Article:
Alkaline activation of different aluminosilicates as an alternative to Portland cement: alkali activated cements or geopolymers

M. Torres-Carrasco, F. Puertas


Portland cement is considered an excellence building material. This is due mainly to its high performance, its good quality/price ratio and the raw materials from which it is made can be found almost everywhere in the world. However, the development of alternative Portland cements obtained through processes involves lower emission of CO2 into the atmosphere is a priority research and great interest worldwide. Alkaline activation constitutes an alternative to Portland cement, preferably amorphous or vitreous aluminosilicates and alkaline activator (such as NaOH, Na2CO3 or sodium silicates hydrates). The aluminosilicates may be natural products such as metakaolin or industrial by-products such as blast furnace slag or aluminosiliceous fly ash. These cements and concretes obtained by alkali activating aluminosilicates are characterised by high mechanical strength, low heat of hydration and high impermeability, as well as resistance to high and low temperatures and sulphate, seawater and acid attacks. Moreover, the preparation of these alkaline cements requires lower energy than in the manufacturing process of Portland cement. However, we still cannot say or establish that alkaline cements (alkali activated materials or geopolymers) are based on a clean chemical to the environment, due to production processes of alkaline solutions such as sodium silicates emit large amounts of CO2 into the atmosphere. This article aims to make a trip back in time to the origins of the alkali activation to explain the most characteristic and important chemical concepts.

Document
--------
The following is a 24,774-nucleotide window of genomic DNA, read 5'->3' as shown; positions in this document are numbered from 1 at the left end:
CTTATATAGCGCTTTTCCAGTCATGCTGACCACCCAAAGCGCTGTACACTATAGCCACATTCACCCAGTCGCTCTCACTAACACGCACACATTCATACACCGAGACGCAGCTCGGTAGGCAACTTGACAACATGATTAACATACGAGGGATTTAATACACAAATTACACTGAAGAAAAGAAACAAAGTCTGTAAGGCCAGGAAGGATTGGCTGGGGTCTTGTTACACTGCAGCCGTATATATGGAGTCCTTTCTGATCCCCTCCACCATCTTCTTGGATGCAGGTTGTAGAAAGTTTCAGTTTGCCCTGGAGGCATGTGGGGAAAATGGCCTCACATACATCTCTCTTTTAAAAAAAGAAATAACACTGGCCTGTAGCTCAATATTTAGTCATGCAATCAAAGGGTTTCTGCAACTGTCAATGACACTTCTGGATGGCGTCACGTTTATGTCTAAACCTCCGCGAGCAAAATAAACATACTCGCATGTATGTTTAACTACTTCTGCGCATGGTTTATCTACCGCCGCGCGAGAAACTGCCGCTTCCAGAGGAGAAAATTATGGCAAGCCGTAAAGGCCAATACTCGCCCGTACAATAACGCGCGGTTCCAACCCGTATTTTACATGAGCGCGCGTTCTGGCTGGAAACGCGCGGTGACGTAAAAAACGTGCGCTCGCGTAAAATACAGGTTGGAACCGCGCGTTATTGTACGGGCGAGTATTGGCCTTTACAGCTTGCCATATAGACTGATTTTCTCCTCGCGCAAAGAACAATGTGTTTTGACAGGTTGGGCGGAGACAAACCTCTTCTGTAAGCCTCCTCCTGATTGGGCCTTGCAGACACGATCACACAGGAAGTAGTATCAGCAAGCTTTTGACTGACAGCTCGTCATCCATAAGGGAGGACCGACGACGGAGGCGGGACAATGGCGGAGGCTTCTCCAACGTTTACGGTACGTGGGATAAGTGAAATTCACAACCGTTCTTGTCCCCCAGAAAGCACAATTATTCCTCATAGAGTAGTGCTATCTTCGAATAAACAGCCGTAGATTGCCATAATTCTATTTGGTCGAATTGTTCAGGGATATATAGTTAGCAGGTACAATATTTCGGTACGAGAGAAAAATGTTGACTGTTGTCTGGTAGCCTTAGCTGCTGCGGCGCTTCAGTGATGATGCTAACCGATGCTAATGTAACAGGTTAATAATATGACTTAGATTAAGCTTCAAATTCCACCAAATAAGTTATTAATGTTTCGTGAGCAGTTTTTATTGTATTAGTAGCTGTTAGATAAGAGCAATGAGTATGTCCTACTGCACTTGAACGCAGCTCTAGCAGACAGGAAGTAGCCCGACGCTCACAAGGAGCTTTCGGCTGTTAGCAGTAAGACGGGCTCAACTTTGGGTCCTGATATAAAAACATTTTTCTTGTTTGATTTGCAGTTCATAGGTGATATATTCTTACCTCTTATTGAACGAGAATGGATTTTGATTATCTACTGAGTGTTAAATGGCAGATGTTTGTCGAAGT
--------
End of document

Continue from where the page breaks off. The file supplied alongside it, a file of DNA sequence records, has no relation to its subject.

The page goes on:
Alkali activation, geopolymers, slags, fly ash, activators



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